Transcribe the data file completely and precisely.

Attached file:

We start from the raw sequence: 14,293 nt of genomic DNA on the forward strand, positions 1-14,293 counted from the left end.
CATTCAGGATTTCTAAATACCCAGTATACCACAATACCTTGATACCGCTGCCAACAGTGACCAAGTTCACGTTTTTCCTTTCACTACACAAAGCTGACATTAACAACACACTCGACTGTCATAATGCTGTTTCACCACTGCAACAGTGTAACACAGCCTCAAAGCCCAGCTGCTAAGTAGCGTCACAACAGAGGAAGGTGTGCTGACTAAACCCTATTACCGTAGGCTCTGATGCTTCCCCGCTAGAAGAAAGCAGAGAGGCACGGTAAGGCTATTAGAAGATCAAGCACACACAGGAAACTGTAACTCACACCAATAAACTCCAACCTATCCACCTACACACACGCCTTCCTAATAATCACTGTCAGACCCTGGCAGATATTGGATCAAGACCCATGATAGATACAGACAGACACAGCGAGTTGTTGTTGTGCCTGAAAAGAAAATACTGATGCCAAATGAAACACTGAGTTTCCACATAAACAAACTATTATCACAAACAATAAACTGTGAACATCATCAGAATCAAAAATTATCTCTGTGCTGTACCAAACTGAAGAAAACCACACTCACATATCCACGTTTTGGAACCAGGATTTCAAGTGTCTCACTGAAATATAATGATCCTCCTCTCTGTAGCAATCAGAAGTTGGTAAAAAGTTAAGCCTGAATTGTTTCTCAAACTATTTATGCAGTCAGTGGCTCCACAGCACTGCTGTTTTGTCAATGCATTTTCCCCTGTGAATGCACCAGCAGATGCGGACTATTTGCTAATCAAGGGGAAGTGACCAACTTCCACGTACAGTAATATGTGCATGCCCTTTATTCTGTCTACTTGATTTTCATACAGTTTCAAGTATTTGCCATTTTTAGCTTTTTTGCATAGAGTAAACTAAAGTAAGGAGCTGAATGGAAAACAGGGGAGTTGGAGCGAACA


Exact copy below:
We start from the raw sequence: 14,293 nt of genomic DNA on the forward strand, positions 1-14,293 counted from the left end.
CATTCAGGATTTCTAAATACCCAGTATACCACAATACCTTGATACCGCTGCCAACAGTGACCAAGTTCACGTTTTTCCTTTCACTACACAAAGCTGACATTAACAACACACTCGACTGTCATAATGCTGTTTCACCACTGCAACAGTGTAACACAGCCTCAAAGCCCAGCTGCTAAGTAGCGTCACAACAGAGGAAGGTGTGCTGACTAAACCCTATTACCGTAGGCTCTGATGCTTCCCCGCTAGAAGAAAGCAGAGAGGCACGGTAAGGCTATTAGAAGATCAAGCACACACAGGAAACTGTAACTCACACCAATAAACTCCAACCTATCCACCTACACACACGCCTTCCTAATAATCACTGTCAGACCCTGGCAGATATTGGATCAAGACCCATGATAGATACAGACAGACACAGCGAGTTGTTGTTGTGCCTGAAAAGAAAATACTGATGCCAAATGAAACACTGAGTTTCCACATAAACAAACTATTATCACAAACAATAAACTGTGAACATCATCAGAATCAAAAATTATCTCTGTGCTGTACCAAACTGAAGAAAACCACACTCACATATCCACGTTTTGGAACCAGGATTTCAAGTGTCTCACTGAAATATAATGATCCTCCTCTCTGTAGCAATCAGAAGTTGGTAAAAAGTTAAGCCTGAATTGTTTCTCAAACTATTTATGCAGTCAGTGGCTCCACAGCACTGCTGTTTTGTCAATGCATTTTCCCCTGTGAATGCACCAGCAGATGCGGACTATTTGCTAATCAAGGGGAAGTGACCAACTTCCACGTACAGTAATATGTGCATGCCCTTTATTCTGTCTACTTGATTTTCATACAGTTTCAAGTATTTGCCATTTTTAGCTTTTTTGCATAGAGTAAACTAAAGTAAGGAGCTGAATGGAAAACAGGGGAGTTGGAGCGAACA